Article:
Inspector general: VA response to stolen laptop rife with errors

The Department of Veterans Affairs' (VA) response to the stolen laptop that contained the personal information of some 26 million veterans and current military personnel was riddled with communication and procedural deficiencies, as well as an attempt by one official to downplay the risk associated with the pilfered data.

Such were the findings revealed in a report issued Tuesday by the VA's Office of Inspector General that addressed the laptop's May 3 theft from the Aspen Hill, Md. residence of a department employee.

The stolen laptop and external hard drive were turned into the FBI on June 28, and authorities do not believe thieves accessed any of the personal data, which was not encrypted.

The report heavily criticized VA security professionals for delays in interviewing the employee who lost the laptop and notifying other VA officials about the incident.

"At nearly every step, VA information security officials with responsibility for receiving, assessing, investigating or notifying higher-level officials of the data loss reacted with indifference and little sense of urgency or responsibility," the report said.

The inspector general's findings also accused one of those security officials – Deputy Assistant Secretary for Policy Michael McLendon – of making revisions to an incident report to smooth over the event's severity.

"Our review of Mr. McLendon's revisions determined that his changes were an attempt to mitigate the risk of misuse of the stolen data," according to the report. "He focused on adding information that (stated) most of the critical data was stored in files protected by a statistical software program making it difficult to access. This, however, was not the case because we were able to display and print portions of the formatted data without using the software program."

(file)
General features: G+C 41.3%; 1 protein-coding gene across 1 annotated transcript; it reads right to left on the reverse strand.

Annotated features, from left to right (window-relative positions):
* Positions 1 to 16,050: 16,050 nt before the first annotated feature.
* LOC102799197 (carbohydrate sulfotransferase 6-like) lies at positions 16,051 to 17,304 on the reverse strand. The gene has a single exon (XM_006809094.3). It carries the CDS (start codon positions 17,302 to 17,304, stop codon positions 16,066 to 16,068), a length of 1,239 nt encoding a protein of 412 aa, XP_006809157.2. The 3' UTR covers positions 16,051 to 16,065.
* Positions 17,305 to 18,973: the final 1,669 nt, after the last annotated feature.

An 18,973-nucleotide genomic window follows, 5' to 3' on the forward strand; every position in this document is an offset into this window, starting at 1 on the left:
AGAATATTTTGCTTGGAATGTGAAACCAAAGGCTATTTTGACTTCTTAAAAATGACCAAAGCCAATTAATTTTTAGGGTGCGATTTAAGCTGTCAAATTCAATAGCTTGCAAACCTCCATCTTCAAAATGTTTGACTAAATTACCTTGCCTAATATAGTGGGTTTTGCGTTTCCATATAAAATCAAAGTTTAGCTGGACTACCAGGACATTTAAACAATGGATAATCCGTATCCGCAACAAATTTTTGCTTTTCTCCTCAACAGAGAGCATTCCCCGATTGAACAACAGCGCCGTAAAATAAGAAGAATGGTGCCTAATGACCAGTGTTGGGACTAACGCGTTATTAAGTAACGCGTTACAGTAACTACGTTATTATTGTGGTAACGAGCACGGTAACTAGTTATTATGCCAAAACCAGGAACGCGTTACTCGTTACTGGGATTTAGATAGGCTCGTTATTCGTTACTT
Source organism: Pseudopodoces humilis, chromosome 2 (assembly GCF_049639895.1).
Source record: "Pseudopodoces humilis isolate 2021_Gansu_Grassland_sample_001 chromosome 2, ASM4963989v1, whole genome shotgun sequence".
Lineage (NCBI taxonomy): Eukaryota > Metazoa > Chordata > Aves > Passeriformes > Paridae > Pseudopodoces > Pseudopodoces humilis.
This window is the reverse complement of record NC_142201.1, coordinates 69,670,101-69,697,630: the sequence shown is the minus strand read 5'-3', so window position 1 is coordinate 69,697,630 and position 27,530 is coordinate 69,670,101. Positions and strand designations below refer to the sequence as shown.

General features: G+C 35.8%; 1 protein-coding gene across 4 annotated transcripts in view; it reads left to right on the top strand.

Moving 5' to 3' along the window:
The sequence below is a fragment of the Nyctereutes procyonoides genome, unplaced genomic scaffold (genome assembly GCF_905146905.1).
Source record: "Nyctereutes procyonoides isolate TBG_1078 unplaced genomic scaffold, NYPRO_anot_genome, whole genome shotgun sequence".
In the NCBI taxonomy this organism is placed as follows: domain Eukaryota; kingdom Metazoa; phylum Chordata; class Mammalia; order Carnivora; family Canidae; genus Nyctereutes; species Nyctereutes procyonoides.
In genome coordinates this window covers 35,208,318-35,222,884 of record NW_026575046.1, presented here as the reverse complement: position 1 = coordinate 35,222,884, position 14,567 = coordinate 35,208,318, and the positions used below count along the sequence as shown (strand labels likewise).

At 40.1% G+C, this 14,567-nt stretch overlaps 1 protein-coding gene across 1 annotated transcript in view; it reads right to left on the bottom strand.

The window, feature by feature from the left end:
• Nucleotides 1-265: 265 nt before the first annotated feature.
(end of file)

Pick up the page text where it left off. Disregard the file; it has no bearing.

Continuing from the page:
The report also found that the VA lacked sufficient security controls, concluding that "VA policies, procedures and practices do not adequately safeguard personal or proprietary information used by VA employees and contractors."

At the time, the agency did not have any rules against taking home personal data or storing confidential information on personal computers, the report revealed.

Since the theft, VA Secretary R. James Nicholson has promised sweeping measures to prevent a similar incident from occurring in the future.

Changes include the shake-up of personnel in the Office of Policy and Planning, where the breach occurred; hiring a prosecutor to serve as an information security adviser; completing a cyber-security awareness training program for employees; conducting an inventory of all positions that have access to sensitive data and reviewing all laptops to ensure up-to-date security software.

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